Born nearsighted, a dyslexic, a school dropout, a failure in the first two business ventures he started, this man started a magazine called Student to cater to young demographics. To cover postage charges, his mother donated four pounds. Working from his basement, Student debuted in January 1968 (The first feedback he received for the magazine was from the headmaster of his previous school, who wrote: “Congratulations! I predict that you will either go to prison or become a millionair”) Within 25 years of that letter, this visionary put into place a diversify ed group with more than 150 companies, spread across six continents; and much to prove his school headmaster wrong, became a billionaire! With businesses ranging from comics to airlines, from colas to mobile telephony, Richard Branson’s personal wealth now amounts to $2.5 billion, and his fame to something much beyond! Well, can you match his vision?

A few years back, the Stanford University paper (Vision, Key to Creating Shareholder Value) quoted Lord John Browne, then CEO of the oil behemoth BP, “You have to remember what your vision is, and you have to be disciplined about sticking to it in order to create shareholder value!” When Browne became BP’s CEO in 1995, the company’s annual revenues were $26.95 billion. In 2007 when he resigned, they were a spectacular $274.32 billlion – a stupendous rise of 917.88%! Browne’s successor, Anthony Hawyard, has kept the visionary approach as rampant – the revenues for 2008 were a mind blowing $367 billion! That is vision!

The brilliant management guru Jim Collins, using a 70 year long study as a basis, showed in his best selling book Built To Last how ‘visionary companies’ gave stock returns that were almost 700% more than ‘comparison (not so visionary) companies’. The findings of a huge research by the well known Ken Blanchard Group (covering 2000 odd worldwide respondents between 2003-2006) show how “failing to communicate the vision in a way that is meaningful,” is the biggest mistake that leaders make when working with others. Noted author Jim Heskett, in a Harvard Business School paper (‘How much of leadership...’), writes, “Companies growing value the most are the ones with leaders that have a clear vision, continually communicate that vision, and then get out of the way!” Are you such a leader?

Clearly, it’s not just about what vision you have, but about the vision you make your followers believe in, and work towards! In summary, fanatic vision is about targeting objectives fantastically beyond what your normal potential would ever allow – devastate and destroy all current pretensions, processes, procedures, and assumptions that stymie the power of imagination and passionately work towards the fantastical objective like a delusional zealot, believing completely in the fact that you will achieve the quixotic target, at the same time ensuring that all your followers believe as fanatically in this prophetic atom-smashing finality!!! That, my CEOs, is being a visionary!

Coming back to where I started, back in school, post the jaw breaking fight, I ended up over a few months actually becoming friends with the truant captain, given our common roguish antecedents. One day, we both decided to skip school and watch a movie in the nearby theatre. The moment the movie started, I was stunned to see him take out a pair of spectacles from inside his bag and wear them. I was totally dumbfounded! With my mouth agape, I garbled to him, “But you said you had perfect vision?!?” The devil of the town coolly looked at me, and spoke, “I never said that. I just said that you never were able to read out the alphabets on the eye test board... while I used to mug them all up!” Geez, where was it that I started this editorial?...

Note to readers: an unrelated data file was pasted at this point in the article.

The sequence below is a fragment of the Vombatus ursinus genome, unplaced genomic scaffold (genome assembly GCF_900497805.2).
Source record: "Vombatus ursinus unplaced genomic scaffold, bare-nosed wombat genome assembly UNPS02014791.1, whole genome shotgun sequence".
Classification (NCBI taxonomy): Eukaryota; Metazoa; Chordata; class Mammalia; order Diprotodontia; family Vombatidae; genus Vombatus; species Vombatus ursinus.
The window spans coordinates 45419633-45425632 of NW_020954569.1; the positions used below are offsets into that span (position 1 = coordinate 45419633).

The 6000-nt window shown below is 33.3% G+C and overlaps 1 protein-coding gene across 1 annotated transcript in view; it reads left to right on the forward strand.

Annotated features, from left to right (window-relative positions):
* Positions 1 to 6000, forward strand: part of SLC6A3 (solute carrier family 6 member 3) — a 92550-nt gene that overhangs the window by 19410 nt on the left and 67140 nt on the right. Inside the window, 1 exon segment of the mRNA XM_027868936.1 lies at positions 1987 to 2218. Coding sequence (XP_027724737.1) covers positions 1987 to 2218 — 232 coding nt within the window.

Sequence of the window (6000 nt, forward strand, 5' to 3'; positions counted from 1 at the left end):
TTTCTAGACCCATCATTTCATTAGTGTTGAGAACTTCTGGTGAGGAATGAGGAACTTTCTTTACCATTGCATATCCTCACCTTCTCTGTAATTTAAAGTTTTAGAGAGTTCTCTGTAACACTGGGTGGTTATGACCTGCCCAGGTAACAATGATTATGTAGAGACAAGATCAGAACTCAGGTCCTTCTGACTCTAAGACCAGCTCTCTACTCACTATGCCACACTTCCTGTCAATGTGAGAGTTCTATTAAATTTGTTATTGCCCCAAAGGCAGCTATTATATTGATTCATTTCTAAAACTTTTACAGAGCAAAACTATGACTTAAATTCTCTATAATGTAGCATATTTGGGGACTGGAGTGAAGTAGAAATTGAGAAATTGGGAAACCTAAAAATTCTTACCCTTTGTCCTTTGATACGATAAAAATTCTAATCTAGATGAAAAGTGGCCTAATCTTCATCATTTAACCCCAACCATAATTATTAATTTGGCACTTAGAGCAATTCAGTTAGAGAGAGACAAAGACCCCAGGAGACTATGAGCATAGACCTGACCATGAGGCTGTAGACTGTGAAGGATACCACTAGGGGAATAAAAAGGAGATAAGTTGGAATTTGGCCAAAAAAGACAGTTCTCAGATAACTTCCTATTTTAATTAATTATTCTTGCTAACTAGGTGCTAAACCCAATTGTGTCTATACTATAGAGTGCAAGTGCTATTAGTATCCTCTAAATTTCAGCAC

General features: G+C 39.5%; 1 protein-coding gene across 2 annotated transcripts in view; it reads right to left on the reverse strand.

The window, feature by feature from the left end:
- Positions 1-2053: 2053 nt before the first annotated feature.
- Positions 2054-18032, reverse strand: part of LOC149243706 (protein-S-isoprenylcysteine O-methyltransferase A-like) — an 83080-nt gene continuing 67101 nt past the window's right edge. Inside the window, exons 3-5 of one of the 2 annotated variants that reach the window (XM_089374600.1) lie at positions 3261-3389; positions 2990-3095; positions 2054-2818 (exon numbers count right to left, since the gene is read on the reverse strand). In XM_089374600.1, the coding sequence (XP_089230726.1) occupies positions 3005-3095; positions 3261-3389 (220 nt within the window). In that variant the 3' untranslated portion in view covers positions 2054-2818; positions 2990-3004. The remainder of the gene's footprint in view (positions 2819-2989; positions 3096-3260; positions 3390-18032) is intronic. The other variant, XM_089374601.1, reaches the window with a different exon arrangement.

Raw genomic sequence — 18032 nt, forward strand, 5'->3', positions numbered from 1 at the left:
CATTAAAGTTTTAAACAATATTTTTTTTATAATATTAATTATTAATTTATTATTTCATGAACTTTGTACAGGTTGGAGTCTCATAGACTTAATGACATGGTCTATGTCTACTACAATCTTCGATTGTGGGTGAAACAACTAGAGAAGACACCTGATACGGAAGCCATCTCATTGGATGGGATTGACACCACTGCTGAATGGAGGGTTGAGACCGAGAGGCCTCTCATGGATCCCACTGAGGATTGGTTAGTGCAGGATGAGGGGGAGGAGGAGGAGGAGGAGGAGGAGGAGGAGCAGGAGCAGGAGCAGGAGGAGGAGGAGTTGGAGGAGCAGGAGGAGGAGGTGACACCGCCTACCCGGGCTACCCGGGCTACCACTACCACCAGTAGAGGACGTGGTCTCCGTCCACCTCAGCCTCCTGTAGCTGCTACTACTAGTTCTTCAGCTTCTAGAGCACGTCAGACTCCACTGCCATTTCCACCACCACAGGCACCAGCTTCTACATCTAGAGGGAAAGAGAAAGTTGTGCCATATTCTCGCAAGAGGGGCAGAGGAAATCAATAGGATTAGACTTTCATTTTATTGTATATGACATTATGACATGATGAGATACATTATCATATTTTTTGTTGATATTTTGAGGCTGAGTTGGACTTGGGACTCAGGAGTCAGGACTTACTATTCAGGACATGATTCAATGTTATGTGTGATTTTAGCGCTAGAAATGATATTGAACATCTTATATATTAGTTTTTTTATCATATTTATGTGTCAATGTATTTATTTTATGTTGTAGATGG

Thursday, November 5, 2009


In the past few months, while I have been trying to make sense of the strategies of the world’s largest companies in my editorials, my analysis has many times flamboyantly and quite shamelessly used the Fortune 500 lists, without doubt the most well known international listing of the world’s best managed corporations. Over the course of various editorials, my research team has time and again brought out data and analysis, which has almost never ceased to surprise me, and many times even changed my preconceived notions of what constitutes the best course of strategic action for a company. In short, the findings of my team have represented some of the most contemporary understanding in the world of modern management and in the world of Fortune 500, the highest revenue earning firms internationally. And in this issue’s editorial, after analysing many of my past editorials, I bring to you the compendium of 6 unique strategic factors that drive a majority of these Fortune 500 corporations in their search of excellence:

Only 6% of Fortune 500 companies in 2009 made it to the list of Fortune Best Companies to Work For 2009 list. In other words, the entire list of Fortune’s Best Companies to Work For had no mention of 94% of the top Fortune 500 names! The highest placed amongst those in the Fortune 500 list was the 10th ranked Valero Energy, which was placed eighth-last on the Best Companies to Work For list. The #1 company on the Best Companies to Work For list (NetApp) was ranked #647 on the Fortune 1000 list! The #2 and #3 on the Best Companies to Work For List (Edward Jones & BCG respectively) did not even feature amongst the Fortune 1000 names!